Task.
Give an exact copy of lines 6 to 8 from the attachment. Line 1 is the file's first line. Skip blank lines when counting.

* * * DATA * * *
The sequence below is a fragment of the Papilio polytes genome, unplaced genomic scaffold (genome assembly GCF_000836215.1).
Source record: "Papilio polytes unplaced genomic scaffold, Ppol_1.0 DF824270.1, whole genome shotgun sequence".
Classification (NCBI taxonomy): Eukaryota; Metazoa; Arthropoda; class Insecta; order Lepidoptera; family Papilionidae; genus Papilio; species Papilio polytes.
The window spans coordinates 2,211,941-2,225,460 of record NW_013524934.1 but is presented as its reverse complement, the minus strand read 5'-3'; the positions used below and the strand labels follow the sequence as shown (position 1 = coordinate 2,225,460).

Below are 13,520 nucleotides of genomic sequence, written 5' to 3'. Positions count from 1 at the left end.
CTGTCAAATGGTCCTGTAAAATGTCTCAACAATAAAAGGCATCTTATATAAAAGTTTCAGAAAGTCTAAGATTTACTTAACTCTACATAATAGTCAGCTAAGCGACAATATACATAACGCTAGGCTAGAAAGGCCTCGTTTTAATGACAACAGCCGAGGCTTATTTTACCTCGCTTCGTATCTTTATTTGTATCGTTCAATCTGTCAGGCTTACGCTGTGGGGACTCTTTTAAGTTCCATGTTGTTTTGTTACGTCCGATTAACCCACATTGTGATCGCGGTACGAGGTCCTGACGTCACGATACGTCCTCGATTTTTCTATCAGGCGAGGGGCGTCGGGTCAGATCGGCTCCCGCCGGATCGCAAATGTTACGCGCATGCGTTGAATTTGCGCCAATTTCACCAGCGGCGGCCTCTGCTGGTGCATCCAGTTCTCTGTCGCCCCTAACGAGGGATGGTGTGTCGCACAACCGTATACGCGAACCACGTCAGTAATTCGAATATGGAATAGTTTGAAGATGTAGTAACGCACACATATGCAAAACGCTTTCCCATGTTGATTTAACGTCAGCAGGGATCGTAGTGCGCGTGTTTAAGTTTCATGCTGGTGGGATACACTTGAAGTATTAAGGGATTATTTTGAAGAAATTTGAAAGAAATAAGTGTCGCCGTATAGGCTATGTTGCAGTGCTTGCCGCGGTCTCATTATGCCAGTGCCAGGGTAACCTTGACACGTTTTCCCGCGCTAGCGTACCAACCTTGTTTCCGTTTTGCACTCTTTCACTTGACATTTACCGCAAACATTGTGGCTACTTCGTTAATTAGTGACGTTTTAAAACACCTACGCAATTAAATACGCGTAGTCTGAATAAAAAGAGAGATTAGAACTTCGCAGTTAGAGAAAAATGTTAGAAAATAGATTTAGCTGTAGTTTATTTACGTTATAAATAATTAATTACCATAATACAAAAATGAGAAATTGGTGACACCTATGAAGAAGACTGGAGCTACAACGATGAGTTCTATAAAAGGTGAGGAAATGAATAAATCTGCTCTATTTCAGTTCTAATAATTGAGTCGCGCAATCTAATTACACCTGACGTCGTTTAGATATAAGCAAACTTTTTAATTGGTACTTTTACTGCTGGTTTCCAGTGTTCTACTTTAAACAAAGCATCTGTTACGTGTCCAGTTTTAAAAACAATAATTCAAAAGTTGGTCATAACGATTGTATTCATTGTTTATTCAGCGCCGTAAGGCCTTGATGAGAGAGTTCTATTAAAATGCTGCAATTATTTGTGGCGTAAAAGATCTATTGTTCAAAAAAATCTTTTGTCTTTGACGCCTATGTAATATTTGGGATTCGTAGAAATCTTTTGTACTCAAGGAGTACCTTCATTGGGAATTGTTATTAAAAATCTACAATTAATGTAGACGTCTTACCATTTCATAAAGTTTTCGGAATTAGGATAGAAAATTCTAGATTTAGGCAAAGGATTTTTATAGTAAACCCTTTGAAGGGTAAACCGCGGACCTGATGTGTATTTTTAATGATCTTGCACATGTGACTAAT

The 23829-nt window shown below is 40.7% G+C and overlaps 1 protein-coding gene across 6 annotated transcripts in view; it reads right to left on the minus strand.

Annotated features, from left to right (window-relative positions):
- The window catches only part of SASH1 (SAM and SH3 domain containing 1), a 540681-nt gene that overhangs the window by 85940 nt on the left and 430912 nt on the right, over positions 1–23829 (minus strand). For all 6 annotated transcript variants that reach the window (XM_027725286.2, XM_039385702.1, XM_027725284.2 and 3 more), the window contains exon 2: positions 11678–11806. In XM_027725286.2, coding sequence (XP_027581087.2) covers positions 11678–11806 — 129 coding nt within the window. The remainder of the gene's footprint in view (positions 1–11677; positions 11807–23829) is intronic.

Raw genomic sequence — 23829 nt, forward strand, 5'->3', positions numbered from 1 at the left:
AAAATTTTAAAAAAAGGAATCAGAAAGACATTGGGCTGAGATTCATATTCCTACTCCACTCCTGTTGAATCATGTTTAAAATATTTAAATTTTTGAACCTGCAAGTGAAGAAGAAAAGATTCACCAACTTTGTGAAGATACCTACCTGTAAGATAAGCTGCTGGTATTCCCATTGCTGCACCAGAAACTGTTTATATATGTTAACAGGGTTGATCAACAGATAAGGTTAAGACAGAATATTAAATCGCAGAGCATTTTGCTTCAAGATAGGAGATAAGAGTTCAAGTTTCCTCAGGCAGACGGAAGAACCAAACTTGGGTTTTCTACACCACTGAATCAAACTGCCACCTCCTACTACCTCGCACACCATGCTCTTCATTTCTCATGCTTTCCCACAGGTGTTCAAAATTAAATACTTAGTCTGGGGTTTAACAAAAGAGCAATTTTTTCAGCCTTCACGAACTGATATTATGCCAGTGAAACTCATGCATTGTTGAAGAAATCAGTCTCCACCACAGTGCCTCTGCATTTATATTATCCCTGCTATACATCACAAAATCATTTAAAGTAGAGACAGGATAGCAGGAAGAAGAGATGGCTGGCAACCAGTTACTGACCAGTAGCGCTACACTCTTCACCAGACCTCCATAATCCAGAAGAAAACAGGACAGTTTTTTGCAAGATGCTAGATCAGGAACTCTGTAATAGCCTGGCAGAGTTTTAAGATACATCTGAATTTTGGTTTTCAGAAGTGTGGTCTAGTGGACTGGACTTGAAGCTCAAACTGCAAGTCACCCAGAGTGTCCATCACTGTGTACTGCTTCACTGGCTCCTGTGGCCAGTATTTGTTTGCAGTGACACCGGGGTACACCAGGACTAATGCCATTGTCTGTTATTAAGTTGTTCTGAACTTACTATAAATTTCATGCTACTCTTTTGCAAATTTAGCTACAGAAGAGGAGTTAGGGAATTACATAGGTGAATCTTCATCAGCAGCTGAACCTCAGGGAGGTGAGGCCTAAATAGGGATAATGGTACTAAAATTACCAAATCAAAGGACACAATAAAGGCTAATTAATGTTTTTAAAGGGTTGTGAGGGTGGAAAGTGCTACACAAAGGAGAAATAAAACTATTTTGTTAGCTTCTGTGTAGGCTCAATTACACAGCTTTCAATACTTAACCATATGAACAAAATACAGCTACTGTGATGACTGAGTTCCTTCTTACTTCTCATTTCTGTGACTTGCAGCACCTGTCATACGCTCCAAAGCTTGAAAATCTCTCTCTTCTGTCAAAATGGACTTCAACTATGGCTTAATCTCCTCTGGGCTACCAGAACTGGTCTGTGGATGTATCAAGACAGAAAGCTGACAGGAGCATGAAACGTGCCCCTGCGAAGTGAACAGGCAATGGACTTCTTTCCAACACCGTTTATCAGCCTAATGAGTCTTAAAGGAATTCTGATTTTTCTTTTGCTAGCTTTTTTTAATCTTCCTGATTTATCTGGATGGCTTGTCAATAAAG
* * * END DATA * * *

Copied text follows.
CTGTCAAATGGTCCTGTAAAATGTCTCAACAATAAAAGGCATCTTATATAAAAGTTTCAGAAAGTCTAAGATTTACTTAACTCTACATAATAGTCAGCTAAGCGACAATATACATAACGCTAGGCTAGAAAGGCCTCGTTTTAATGACAACAGCCGAGGCTTATTTTACCTCGCTTCGTATCTTTATTTGTATCGTTCAATCTGTCAGGCTTACGCTGTGGGGACTCTTTTAAGTTCCATGTTGTTTTGTTACGTCCGATTAACCCACATTGTGATCGCGGTACGAGGTCCTGACGTCACGATACGTCCTCGATTTTTCTATCAGGCGAGGGGCGTCGGGTCAGATCGGCTCCCGCCGGATCGCAAATGTTACGCGCATGCGTTGAATTTGCGCCAATTTCACCAGCGGCGGCCTCTGCTGGTGCATCCAGTTCTCTGTCGCCCCTAACGAGGGATGGTGTGTCGCACAACCGTATACGCGAACCACGTCAGTAATTCGAATATGGAATAGTTTGAAGATGTAGTAACGCACACATATGCAAAACGCTTTCCCATGTTGATTTAACGTCAGCAGGGATCGTAGTGCGCGTGTTTAAGTTTCATGCTGGTGGGATACACTTGAAGTATTAAGGGATTATTTTGAAGAAATTTGAAAGAAATAAGTGTCGCCGTATAGGCTATGTTGCAGTGCTTGCCGCGGTCTCATTATGCCAGTGCCAGGGTAACCTTGACACGTTTTCCCGCGCTAGCGTACCAACCTTGTTTCCGTTTTGCACTCTTTCACTTGACATTTACCGCAAACATTGTGGCTACTTCGTTAATTAGTGACGTTTTAAAACACCTACGCAATTAAATACGCGTAGTCTGAATAAAAAGAGAGATTAGAACTTCGCAGTTAGAGAAAAATGTTAGAAAATAGATTTAGCTGTAGTTTATTTACGTTATAAATAATTAATTACCATAATACAAAAATGAGAAATTGGTGACACCTATGAAGAAGACTGGAGCTACAACGATGAGTTCTATAAAAGGTGAGGAAATGAATAAATCTGCTCTATTTCAGTTCTAATAATTGAGTCGCGCAATCTAATTACACCTGACGTCGTTTAGATATAAGCAAACTTTTTAATTGGTACTTTTACTGCTGGTTTCCAGTGTTCTACTTTAAACAAAGCATCTGTTACGTGTCCAGTTTTAAAAACAATAATTCAAAAGTTGGTCATAACGATTGTATTCATTGTTTATTCAGCGCCGTAAGGCCTTGATGAGAGAGTTCTATTAAAATGCTGCAATTATTTGTGGCGTAAAAGATCTATTGTTCAAAAAAATCTTTTGTCTTTGACGCCTATGTAATATTTGGGATTCGTAGAAATCTTTTGTACTCAAGGAGTACCTTCATTGGGAATTGTTATTAAAAATCTACAATTAATGTAGACGTCTTACCATTTCATAAAGTTTTCGGAATTAGGATAGAAAATTCTAGATTTAGGCAAAGGATTTTTATAGTAAACCCTTTGAAGGGTAAACCGCGGACCTGATGTGTATTTTTAATGATCTTGCACATGTGACTAAT

The 23829-nt window shown below is 40.7% G+C and overlaps 1 protein-coding gene across 6 annotated transcripts in view; it reads right to left on the minus strand.

Annotated features, from left to right (window-relative positions):